So, other than the installation of the prerequisits being a bit a bit dodgy everything else seems to have gone very smoothly. Hopefully, I’ll be playing with all the new spatial stuff. That’s what I’m really looking forward to.


The benefits of Stored Procedures

There are a number of ways to access data in SQL Server, or any enterprise DBMS. There are lots of books that discuss getting data in and out of databases and the best ways to do that. Many advocate the use of stored procedures to ensure the safety of the data.

The tree main benefits that I see on stored procedures are:

  • Abstraction
  • Security
  • Performance

Stored Procedures add an extra layer of abstraction in to the design of a software system. This means that, so long as the interface on the stored procedure stays the same, then the underlying table structure can change with no noticable consequence to the application that is using the database.

For instance, if the database has to be denormalised to get a little extra performance in certain situations then the stored procedures can handle the additional updates and inserts necessary to ensure the integrity of the data across the tables. Without this the each of the callers would have ensure that these changes had taken place. Of course, the use of stored procedures does not in anyway grant a waiver from properly designing the data model, but it can help if the perfect normalised model has to give way for performance improvements.

This layer of abstraction also helps put up an extra barrier to would be intruders. If access to the data in SQL Server is only ever permitted via stored procedures then permission does not need to be explicitly set on any of the tables. Therefore none of the tables should ever need to be exposed directly to outside applications. For an outside application to modify the database, it must go through stored procedures.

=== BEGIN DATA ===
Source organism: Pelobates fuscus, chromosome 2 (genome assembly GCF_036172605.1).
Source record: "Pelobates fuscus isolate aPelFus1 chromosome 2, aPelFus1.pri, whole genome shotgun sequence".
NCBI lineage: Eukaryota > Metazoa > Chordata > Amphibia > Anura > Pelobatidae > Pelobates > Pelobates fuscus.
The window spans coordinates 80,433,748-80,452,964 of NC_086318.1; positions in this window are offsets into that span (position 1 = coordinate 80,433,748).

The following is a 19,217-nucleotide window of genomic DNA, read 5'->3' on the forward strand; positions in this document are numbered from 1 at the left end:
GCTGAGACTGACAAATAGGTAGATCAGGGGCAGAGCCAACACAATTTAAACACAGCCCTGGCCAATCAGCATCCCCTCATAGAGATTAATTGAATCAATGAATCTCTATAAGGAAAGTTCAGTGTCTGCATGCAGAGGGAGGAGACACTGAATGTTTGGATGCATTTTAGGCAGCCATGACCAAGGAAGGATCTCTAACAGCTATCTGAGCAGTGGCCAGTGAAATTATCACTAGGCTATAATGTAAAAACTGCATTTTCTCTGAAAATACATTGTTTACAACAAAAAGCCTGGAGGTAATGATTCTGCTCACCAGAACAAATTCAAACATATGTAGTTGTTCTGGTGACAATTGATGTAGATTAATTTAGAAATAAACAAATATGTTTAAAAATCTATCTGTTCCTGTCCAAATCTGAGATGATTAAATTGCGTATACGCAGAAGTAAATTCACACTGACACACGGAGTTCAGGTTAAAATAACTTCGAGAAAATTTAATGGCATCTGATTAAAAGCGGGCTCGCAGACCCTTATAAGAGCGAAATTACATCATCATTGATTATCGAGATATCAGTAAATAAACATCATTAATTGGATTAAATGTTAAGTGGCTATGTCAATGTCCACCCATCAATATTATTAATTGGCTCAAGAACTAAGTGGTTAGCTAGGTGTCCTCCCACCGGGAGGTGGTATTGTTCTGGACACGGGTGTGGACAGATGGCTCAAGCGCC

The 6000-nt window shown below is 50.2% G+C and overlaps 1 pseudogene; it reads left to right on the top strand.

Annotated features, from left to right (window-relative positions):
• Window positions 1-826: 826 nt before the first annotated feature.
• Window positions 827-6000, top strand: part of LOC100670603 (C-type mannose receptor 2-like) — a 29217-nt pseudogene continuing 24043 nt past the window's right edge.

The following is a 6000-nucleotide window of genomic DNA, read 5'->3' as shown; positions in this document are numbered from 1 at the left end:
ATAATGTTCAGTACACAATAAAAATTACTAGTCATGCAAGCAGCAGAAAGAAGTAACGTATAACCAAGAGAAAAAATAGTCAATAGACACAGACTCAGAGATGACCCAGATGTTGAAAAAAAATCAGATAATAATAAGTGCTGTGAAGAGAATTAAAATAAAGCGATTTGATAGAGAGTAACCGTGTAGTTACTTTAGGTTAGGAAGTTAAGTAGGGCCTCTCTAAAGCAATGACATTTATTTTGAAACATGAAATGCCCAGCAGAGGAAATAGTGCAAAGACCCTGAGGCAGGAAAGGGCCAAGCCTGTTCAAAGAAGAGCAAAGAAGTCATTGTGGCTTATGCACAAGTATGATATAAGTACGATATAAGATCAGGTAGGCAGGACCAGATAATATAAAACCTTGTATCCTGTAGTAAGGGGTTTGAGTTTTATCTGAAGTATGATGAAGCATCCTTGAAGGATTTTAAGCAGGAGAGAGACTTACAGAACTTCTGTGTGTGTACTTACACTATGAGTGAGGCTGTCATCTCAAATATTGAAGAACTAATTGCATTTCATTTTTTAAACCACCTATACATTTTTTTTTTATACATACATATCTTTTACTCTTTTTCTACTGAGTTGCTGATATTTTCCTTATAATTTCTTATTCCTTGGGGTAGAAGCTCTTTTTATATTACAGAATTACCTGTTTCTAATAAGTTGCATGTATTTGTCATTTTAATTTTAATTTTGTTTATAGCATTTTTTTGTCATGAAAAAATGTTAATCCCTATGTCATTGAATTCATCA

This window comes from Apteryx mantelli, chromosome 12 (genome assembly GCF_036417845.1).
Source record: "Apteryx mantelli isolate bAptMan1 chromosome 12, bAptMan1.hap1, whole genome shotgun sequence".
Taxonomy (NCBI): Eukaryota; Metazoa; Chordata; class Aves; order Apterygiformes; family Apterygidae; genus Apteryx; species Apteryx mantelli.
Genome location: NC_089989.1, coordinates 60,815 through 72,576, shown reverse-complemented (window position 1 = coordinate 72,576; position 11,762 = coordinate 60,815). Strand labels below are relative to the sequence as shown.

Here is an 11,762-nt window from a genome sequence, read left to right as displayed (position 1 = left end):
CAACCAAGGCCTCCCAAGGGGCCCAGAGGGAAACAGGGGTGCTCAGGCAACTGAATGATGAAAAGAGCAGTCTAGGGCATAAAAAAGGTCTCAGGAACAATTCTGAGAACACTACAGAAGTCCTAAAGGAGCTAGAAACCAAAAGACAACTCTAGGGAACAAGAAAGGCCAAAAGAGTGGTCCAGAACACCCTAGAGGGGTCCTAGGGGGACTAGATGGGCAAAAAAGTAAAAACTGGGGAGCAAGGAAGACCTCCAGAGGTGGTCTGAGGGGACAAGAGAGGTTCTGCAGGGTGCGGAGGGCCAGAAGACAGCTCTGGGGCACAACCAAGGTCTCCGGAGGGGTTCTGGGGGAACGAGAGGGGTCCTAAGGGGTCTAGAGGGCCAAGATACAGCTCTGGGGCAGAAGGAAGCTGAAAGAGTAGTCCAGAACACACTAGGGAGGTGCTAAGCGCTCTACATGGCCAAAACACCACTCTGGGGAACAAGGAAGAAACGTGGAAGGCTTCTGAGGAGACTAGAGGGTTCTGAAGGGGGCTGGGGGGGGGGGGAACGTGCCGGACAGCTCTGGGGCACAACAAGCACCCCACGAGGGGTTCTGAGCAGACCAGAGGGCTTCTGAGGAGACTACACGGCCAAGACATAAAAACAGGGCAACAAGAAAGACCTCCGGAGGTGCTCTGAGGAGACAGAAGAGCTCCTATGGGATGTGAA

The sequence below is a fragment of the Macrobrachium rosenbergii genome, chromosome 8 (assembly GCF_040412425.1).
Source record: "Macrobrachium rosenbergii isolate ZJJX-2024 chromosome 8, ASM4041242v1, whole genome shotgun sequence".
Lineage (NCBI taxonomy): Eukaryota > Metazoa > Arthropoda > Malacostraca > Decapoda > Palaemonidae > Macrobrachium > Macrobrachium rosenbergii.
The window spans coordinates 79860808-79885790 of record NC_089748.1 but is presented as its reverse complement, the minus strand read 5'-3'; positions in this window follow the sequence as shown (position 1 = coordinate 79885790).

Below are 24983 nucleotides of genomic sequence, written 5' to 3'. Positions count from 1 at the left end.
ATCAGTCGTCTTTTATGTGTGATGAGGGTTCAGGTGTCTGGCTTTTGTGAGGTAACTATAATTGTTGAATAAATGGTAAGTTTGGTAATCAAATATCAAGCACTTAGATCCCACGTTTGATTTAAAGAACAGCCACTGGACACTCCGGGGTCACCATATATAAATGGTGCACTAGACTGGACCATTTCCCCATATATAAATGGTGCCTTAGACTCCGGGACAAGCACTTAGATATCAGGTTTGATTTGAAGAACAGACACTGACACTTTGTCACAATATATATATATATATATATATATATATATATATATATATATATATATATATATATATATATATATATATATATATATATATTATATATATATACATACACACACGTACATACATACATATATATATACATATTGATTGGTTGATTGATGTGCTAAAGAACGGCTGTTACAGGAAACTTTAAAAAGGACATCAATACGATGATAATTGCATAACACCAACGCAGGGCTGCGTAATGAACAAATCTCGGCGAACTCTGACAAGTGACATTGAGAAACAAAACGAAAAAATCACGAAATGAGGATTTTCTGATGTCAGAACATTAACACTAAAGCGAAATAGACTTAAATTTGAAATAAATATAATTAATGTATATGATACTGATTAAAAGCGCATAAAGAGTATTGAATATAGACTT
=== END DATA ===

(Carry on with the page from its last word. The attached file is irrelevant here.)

Stored procedures can be written to validate any input that is sent to them to ensure the integrity of the data beyond the simple constraints otherwise available on the tables. Parameters can be checked for valid ranges. Information can be cross checked with data in other tables.

Even if it is thought that someone attempting to crack into a website will never get this far in, from a security perspective, anything that can reduce the attack surface is beneficial. 

Performance can be improved by the use of stored procedures. They are precompiled so when they are run there is no additional lag as the SQL is parsed, compiled, execution plans drawn up and then run, they just run because all that extra work is done at the time the CREATE PROCEDURE or ALTER PROCEDURE commands are run rather than when procedures themselves are run.

Another area in which stored procedures improve performance is that is pushes all the work onto the server in one go. A stored procedure can perform a series of queries and return many tables in, what is to the outside world, one operation. This saves the calling process from making many requests and the additional time of several network roundtrips. It also means that, if the contents of one set of data being returned is dependent on the results of a previous set of data that is being retrieved through the same stored procedure, that the data only has to flow from the database server to the application. If stored procedures were not being used it would mean that the data from the first database call has to get sent back to the database for the second call in order for it to continue retrieving the information needed by the application.

For instance. Lets say that Northwind traders send out a quarterly statement to its customers, and that for each statement certain information needs to be extracted from the database. The tables Customer, Order and Order Details are used. This information could be retrieved in several steps by calling the database for each set of information as it is needed to generate the statements. First with a SELECT * FROM Customers WHERE CustomerID = @CustomerID. This gets the details for the head of the statement. Then a SELECT * FROM Orders WHERE CustomerID = @CustomerID AND OrderDate>=@StartDate AND OrderDate<=@EndDate to get the details for each individual order by that customer. And finally a series of calls (one for each of the Order records that were retrieved) like SELECT * FROM [Order Details] WHERE OrderID = @OrderID

Assuming that the customer in question is “Rattlesnake Canyon Grocery” and the period for the statement is Q1 1998 then that is 5 roundtrips to the database and 5 times the database has to parse some SQL. This could be done by a single stored procedure that takes only one trip to the database and is precompiled.


CREATE PROCEDURE GetQuarterlyStatement
@CustomerID nvarchar(5),
@StartDate datetime,
@EndDate datetime
SELECT * FROM Customers
    WHERE CustomerID=@CustomerID
    WHERE CustomerID=@CustomerID
    AND OrderDate>=@StartDate
    AND OrderDate<=@EndDate
    ORDER BY OrderDate DESC